In this first installment in our our newly-coined series “The Luddite Diaries” we contemplate – just for a moment – the implications of the accelerating mash-up of software and hardware in the filmmaking industry as epitomized by the fascinating Redrock Micro Halo.
I just did a post on Redrock’s impressive and very ambitious Halo – an amalgam of game technology, autonomous car technology, and old school focus-pulling.
I loved the Halo. Then I hated it for the mere thought that it would someday put focus-pullers out of work.
Then I just got depressed as I couldn’t help but admire it.
Yet I also took comfort from the fact that cinematographers Rodney Charters and Brown Cooper – who know a thing or two about the very human collaboration required to tell stories – thought their guys (the professional focus pullers) would love it as a reference aid.
For the moment, color me cautiously optimistic because Hollywood knows better than most places the value of people.
Full disclosure: I actually ran a large software development team in a prior life (as in: the 1990’s), so I should be pretty sanguine about tech, right? Or maybe that's why I'm not.
You can read about the Halo here, but really it’s just a touch point for a much broader conversation about the Rise of the Machines and its unforeseen side effects, especially around income inequality.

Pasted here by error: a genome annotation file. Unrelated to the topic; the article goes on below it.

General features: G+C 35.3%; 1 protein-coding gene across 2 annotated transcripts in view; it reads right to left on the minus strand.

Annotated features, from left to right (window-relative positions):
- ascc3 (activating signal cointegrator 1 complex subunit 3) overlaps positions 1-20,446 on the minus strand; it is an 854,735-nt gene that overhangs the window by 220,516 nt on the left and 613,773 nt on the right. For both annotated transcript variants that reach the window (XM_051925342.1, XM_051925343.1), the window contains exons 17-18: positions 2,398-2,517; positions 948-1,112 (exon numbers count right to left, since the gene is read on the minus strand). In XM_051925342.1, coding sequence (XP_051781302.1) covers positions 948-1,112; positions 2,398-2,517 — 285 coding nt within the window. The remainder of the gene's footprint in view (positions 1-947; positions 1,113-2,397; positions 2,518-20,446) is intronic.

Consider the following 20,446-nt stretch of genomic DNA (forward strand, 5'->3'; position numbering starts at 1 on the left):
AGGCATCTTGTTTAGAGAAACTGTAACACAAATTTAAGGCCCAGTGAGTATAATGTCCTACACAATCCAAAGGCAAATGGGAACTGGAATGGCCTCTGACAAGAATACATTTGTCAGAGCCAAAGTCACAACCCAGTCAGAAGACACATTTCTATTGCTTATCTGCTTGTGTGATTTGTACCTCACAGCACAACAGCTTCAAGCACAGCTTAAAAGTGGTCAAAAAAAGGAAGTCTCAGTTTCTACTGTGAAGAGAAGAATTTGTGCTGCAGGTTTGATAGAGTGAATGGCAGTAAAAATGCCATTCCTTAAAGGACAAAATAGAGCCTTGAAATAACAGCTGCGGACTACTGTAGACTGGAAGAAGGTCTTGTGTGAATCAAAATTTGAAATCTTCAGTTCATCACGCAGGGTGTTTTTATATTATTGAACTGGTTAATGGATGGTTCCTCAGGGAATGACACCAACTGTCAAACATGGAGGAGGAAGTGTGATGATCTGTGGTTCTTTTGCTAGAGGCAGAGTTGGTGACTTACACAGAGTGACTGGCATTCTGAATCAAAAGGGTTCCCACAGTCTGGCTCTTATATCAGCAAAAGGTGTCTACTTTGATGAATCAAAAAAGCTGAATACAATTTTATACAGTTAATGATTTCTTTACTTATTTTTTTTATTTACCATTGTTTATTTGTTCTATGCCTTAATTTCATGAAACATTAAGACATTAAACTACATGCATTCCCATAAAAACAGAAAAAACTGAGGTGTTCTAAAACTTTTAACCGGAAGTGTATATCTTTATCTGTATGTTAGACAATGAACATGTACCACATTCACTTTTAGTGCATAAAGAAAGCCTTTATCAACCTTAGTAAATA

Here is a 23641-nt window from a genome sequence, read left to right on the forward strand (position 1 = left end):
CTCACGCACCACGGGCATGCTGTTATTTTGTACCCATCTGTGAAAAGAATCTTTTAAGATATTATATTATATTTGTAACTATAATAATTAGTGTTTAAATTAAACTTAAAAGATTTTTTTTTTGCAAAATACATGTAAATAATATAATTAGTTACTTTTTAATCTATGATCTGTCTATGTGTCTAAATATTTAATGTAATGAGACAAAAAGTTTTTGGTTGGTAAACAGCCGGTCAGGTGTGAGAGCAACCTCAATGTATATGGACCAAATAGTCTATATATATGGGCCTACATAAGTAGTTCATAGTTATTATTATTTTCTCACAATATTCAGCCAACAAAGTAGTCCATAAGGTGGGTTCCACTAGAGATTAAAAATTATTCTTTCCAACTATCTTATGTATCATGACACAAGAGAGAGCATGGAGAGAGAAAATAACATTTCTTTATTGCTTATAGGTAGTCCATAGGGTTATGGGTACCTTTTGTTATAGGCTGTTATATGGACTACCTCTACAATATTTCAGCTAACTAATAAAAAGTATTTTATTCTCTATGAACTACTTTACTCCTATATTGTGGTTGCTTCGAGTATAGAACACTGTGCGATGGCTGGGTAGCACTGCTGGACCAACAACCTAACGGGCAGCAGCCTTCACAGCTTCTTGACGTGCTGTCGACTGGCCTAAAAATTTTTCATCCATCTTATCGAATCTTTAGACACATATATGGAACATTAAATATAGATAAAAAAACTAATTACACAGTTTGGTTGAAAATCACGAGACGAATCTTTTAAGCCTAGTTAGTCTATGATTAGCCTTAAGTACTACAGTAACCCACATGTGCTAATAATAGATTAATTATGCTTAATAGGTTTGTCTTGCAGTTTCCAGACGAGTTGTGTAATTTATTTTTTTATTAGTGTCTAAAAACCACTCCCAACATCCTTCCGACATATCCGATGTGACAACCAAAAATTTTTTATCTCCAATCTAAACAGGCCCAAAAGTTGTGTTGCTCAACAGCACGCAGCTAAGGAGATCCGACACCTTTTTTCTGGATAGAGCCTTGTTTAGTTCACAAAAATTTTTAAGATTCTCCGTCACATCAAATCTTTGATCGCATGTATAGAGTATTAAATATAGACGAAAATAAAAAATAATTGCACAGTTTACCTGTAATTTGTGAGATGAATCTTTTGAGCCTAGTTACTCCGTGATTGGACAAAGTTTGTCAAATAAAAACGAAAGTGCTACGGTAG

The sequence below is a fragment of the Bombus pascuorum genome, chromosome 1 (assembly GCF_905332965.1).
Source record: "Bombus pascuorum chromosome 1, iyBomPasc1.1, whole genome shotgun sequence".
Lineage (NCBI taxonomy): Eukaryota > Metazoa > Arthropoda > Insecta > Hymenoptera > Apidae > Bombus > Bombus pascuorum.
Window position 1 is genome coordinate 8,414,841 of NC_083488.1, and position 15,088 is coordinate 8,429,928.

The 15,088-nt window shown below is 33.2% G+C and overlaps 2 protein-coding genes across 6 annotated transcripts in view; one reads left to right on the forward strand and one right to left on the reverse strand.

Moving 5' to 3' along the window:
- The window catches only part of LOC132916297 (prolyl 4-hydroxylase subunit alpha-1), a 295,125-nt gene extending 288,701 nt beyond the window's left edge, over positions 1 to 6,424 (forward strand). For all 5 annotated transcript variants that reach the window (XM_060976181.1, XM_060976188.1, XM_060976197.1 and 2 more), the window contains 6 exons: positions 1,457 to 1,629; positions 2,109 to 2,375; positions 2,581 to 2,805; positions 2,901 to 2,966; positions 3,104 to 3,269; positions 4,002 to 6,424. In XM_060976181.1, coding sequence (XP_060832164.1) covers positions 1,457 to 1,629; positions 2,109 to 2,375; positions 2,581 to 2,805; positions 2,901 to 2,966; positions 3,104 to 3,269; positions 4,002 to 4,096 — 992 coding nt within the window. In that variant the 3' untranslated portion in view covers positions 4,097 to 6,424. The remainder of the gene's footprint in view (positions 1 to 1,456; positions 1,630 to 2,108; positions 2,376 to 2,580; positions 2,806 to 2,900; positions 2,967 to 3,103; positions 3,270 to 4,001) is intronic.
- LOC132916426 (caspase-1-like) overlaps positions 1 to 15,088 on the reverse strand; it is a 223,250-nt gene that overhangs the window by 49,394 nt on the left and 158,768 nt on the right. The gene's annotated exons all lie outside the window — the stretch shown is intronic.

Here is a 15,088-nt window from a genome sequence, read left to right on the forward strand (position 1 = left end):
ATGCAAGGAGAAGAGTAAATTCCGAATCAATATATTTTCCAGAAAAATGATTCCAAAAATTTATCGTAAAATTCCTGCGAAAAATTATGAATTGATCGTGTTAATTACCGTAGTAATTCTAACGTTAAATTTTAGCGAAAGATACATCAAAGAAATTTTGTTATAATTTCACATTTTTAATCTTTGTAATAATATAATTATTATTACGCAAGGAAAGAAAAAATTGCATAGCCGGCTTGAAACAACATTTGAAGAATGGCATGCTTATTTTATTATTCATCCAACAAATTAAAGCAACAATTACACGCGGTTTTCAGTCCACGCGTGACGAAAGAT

Kudos to Zeynep Tufekci for writing about this very subject in her Op-Ed piece in the New York Times entitled “The Machines are Coming,” below.
For it seems to me that Hollywood is — in the best possible way — one of the last bastions of unions, apprenticeships, master craftsmen, and artistry borne of experience and collaboration.
This is a good thing.
I take delight in seeing the hundreds, sometimes even thousands, of names that roll during the credits at the end a major film.
All of that talent, all of that hard work, all in service of something so profoundly human as entertainment.
With more than enough profit for everyone on ALL sides of the transaction.
To this grandson of a former labor organizer for the ILGWU who now peers into an abyss of algorithms, greed and remorselessness outside of Hollywood, Hollywood just became a little more precious in a completely unexpected way.The Luddite Diaries: Rise of the Machines Click To Tweet
The Machines Are Coming
Via The New York Times:
CHAPEL HILL, N.C. — THE machine hums along, quietly scanning the slides, generating Pap smear diagnostics, just the way a college-educated, well-compensated lab technician might.
A robot with emotion-detection software interviews visitors to the United States at the border. In field tests, this eerily named “embodied avatar kiosk” does much better than humans in catching those with invalid documentation. Emotional-processing software has gotten so good that ad companies are looking into “mood-targeted” advertising, and the government of Dubai wants to use it to scan all its closed-circuit TV feeds.
Yes, the machines are getting smarter, and they’re coming for more and more jobs.
Read full article at The New York Times “The Machines Are Coming”
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(cover photo credit: snap from The New York Times)